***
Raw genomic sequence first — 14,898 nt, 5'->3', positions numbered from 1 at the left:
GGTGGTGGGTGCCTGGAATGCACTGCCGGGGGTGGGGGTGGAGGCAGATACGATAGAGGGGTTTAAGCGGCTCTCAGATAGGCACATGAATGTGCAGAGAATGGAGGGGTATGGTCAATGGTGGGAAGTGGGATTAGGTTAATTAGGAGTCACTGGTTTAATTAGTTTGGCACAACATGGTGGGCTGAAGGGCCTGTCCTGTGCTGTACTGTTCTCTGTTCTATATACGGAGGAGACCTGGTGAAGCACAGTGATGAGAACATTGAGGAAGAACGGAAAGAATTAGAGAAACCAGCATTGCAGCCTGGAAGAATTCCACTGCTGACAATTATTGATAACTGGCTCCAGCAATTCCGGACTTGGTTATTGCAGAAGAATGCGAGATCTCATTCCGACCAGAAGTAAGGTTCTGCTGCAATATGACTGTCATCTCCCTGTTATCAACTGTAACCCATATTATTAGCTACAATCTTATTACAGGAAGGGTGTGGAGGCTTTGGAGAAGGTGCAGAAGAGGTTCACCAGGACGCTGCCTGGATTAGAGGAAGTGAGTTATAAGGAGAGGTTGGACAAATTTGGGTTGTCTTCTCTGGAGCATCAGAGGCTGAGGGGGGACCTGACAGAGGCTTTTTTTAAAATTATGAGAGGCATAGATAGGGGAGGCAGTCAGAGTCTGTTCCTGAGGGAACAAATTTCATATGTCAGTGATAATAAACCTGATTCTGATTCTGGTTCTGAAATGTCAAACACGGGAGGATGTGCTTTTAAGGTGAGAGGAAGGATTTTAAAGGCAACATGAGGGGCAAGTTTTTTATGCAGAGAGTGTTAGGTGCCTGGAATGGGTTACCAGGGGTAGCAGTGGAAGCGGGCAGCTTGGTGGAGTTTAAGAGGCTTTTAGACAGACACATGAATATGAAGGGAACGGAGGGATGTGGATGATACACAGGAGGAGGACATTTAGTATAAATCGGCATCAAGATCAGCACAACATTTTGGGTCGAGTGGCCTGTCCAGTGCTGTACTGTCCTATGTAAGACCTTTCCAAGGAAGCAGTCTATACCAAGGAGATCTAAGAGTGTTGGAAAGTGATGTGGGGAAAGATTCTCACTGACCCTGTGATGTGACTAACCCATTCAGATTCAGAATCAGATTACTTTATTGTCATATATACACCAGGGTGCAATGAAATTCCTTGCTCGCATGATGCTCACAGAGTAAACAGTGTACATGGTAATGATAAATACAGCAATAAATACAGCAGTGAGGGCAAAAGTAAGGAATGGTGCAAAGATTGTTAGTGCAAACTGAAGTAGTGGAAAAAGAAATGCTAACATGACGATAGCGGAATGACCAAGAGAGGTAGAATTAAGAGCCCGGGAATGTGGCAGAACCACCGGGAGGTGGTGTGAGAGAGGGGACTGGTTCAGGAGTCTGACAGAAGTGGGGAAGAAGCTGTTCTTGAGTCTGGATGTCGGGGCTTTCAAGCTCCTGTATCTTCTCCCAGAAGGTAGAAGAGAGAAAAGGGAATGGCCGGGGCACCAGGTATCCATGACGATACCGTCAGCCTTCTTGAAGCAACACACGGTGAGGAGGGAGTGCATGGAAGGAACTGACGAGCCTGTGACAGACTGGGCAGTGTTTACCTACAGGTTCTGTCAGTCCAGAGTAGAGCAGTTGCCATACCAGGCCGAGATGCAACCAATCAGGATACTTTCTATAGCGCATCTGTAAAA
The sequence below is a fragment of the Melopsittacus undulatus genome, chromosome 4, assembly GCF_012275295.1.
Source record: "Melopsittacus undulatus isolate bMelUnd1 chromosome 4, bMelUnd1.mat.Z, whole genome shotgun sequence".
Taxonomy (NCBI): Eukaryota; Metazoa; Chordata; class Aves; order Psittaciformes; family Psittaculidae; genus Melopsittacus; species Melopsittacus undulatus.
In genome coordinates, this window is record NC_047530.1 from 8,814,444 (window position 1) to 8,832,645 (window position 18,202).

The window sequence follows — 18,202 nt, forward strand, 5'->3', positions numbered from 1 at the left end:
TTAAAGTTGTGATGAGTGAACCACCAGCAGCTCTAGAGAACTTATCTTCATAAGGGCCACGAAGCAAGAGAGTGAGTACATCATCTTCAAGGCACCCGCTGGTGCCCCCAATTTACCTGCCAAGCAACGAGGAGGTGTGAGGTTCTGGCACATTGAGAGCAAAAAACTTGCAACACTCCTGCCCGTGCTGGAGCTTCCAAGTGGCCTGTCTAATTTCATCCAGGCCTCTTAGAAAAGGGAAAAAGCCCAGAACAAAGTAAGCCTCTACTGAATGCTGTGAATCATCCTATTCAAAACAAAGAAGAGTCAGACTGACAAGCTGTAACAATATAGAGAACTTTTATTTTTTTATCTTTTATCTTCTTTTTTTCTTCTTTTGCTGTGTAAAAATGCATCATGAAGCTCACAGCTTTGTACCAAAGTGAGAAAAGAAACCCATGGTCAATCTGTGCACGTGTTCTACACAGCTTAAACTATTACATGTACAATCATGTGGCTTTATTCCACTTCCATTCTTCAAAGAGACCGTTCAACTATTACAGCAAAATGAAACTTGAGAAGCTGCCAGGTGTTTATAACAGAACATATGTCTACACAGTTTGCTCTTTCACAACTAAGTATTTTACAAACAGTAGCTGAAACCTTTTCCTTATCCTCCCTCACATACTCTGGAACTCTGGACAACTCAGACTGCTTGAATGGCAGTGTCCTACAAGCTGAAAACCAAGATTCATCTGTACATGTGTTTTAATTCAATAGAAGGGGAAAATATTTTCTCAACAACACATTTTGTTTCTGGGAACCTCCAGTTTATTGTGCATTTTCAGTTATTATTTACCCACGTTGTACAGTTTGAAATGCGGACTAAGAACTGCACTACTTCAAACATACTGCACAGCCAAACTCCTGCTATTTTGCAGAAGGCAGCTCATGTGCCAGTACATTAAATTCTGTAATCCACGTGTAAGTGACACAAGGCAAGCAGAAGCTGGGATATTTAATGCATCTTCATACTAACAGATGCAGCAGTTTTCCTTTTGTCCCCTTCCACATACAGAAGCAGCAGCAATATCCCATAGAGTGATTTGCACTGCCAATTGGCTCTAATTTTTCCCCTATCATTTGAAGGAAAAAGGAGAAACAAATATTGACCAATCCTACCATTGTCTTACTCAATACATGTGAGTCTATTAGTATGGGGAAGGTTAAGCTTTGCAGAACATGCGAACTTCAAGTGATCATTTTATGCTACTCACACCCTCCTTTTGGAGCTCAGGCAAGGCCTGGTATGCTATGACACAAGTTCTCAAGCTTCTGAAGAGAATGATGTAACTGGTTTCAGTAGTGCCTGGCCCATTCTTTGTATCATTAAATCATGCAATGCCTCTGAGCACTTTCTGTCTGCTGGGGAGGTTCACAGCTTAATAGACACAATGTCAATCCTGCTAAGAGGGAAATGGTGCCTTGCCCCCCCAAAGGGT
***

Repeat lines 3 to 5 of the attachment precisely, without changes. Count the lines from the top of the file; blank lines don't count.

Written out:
The sequence below is a fragment of the Melopsittacus undulatus genome, chromosome 4, assembly GCF_012275295.1.
Source record: "Melopsittacus undulatus isolate bMelUnd1 chromosome 4, bMelUnd1.mat.Z, whole genome shotgun sequence".
Taxonomy (NCBI): Eukaryota; Metazoa; Chordata; class Aves; order Psittaciformes; family Psittaculidae; genus Melopsittacus; species Melopsittacus undulatus.